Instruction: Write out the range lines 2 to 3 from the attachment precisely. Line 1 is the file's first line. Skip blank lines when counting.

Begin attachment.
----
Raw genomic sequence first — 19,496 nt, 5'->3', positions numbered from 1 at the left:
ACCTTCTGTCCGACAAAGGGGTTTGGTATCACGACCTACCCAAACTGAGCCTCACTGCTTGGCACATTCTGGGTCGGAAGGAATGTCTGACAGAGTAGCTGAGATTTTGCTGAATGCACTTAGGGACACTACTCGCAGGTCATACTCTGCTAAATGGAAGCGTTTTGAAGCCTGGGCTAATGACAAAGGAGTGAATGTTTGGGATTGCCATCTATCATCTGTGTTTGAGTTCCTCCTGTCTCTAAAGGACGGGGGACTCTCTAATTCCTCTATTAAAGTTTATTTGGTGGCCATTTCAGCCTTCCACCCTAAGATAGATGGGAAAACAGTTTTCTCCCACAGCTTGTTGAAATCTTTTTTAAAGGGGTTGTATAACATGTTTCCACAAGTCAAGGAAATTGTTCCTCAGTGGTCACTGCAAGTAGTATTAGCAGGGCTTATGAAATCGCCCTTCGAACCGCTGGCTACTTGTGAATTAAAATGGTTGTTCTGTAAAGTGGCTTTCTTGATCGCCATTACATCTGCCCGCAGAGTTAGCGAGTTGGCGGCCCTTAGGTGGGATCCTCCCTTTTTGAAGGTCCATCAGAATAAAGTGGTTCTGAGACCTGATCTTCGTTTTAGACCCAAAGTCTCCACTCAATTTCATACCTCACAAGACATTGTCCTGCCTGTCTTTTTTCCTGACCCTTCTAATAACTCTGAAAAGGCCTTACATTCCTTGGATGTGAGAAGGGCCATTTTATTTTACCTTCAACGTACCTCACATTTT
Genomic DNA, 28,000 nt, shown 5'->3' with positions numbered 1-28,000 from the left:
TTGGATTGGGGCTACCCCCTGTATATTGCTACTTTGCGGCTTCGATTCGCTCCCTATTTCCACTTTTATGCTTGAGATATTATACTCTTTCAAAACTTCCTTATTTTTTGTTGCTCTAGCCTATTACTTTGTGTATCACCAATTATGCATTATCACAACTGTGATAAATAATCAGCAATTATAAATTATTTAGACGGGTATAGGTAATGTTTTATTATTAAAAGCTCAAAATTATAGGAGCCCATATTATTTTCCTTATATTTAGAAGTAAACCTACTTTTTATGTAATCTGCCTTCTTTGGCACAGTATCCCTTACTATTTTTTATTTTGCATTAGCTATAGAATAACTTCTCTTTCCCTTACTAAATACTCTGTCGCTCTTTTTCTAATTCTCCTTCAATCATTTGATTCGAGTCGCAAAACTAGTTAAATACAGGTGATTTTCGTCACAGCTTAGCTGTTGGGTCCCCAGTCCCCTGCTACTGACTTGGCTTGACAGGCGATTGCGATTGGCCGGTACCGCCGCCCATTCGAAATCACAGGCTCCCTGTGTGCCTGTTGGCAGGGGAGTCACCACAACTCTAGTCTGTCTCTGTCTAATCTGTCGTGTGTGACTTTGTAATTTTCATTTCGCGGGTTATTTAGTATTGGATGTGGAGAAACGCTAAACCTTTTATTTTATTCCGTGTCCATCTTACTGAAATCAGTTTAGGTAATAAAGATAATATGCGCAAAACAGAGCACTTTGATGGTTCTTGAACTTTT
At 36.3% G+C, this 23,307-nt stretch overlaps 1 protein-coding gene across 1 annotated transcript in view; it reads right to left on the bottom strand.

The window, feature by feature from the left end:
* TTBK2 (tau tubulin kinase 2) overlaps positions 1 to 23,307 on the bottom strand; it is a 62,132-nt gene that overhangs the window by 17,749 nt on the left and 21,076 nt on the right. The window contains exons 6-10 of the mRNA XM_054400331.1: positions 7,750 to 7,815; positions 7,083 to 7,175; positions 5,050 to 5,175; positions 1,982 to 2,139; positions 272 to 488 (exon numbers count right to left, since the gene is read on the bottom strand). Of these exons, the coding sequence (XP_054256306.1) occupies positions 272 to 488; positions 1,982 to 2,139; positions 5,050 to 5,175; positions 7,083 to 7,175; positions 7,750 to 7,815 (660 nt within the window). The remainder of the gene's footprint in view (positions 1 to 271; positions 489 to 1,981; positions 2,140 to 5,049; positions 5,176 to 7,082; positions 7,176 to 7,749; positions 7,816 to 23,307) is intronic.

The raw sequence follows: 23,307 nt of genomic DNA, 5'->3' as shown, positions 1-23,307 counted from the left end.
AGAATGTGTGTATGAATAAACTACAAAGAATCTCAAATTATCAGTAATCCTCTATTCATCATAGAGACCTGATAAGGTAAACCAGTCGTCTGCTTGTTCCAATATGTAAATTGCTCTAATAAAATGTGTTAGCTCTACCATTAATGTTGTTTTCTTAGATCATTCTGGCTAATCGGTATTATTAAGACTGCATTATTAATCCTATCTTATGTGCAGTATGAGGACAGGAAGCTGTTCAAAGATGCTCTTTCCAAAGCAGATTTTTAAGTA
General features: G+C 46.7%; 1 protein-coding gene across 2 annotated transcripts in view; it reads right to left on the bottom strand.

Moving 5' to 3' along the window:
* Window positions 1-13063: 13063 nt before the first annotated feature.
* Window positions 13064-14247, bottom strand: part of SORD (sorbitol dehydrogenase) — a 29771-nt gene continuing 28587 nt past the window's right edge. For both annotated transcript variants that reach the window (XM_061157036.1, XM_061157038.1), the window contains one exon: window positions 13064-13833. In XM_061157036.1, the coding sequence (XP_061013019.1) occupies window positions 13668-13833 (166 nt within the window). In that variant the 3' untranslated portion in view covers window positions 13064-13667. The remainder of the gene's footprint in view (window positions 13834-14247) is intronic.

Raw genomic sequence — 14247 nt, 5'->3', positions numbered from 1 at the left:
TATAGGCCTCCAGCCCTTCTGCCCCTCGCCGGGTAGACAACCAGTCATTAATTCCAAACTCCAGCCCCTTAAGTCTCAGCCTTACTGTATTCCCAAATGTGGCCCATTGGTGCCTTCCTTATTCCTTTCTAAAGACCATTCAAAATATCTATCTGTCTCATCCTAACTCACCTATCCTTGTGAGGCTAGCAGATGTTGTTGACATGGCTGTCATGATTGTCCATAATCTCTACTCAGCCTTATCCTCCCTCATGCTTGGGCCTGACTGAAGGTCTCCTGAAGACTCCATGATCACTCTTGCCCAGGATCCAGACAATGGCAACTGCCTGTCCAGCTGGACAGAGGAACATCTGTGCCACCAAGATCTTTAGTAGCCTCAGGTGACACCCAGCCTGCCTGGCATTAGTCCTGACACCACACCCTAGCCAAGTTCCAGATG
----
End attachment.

ACCTTCTGTCCGACAAAGGGGTTTGGTATCACGACCTACCCAAACTGAGCCTCACTGCTTGGCACATTCTGGGTCGGAAGGAATGTCTGACAGAGTAGCTGAGATTTTGCTGAATGCACTTAGGGACACTACTCGCAGGTCATACTCTGCTAAATGGAAGCGTTTTGAAGCCTGGGCTAATGACAAAGGAGTGAATGTTTGGGATTGCCATCTATCATCTGTGTTTGAGTTCCTCCTGTCTCTAAAGGACGGGGGACTCTCTAATTCCTCTATTAAAGTTTATTTGGTGGCCATTTCAGCCTTCCACCCTAAGATAGATGGGAAAACAGTTTTCTCCCACAGCTTGTTGAAATCTTTTTTAAAGGGGTTGTATAACATGTTTCCACAAGTCAAGGAAATTGTTCCTCAGTGGTCACTGCAAGTAGTATTAGCAGGGCTTATGAAATCGCCCTTCGAACCGCTGGCTACTTGTGAATTAAAATGGTTGTTCTGTAAAGTGGCTTTCTTGATCGCCATTACATCTGCCCGCAGAGTTAGCGAGTTGGCGGCCCTTAGGTGGGATCCTCCCTTTTTGAAGGTCCATCAGAATAAAGTGGTTCTGAGACCTGATCTTCGTTTTAGACCCAAAGTCTCCACTCAATTTCATACCTCACAAGACATTGTCCTGCCTGTCTTTTTTCCTGACCCTTCTAATAACTCTGAAAAGGCCTTACATTCCTTGGATGTGAGAAGGGCCATTTTATTTTACCTTCAACGTACCTCACATTTT
Genomic DNA, 28,000 nt, shown 5'->3' with positions numbered 1-28,000 from the left: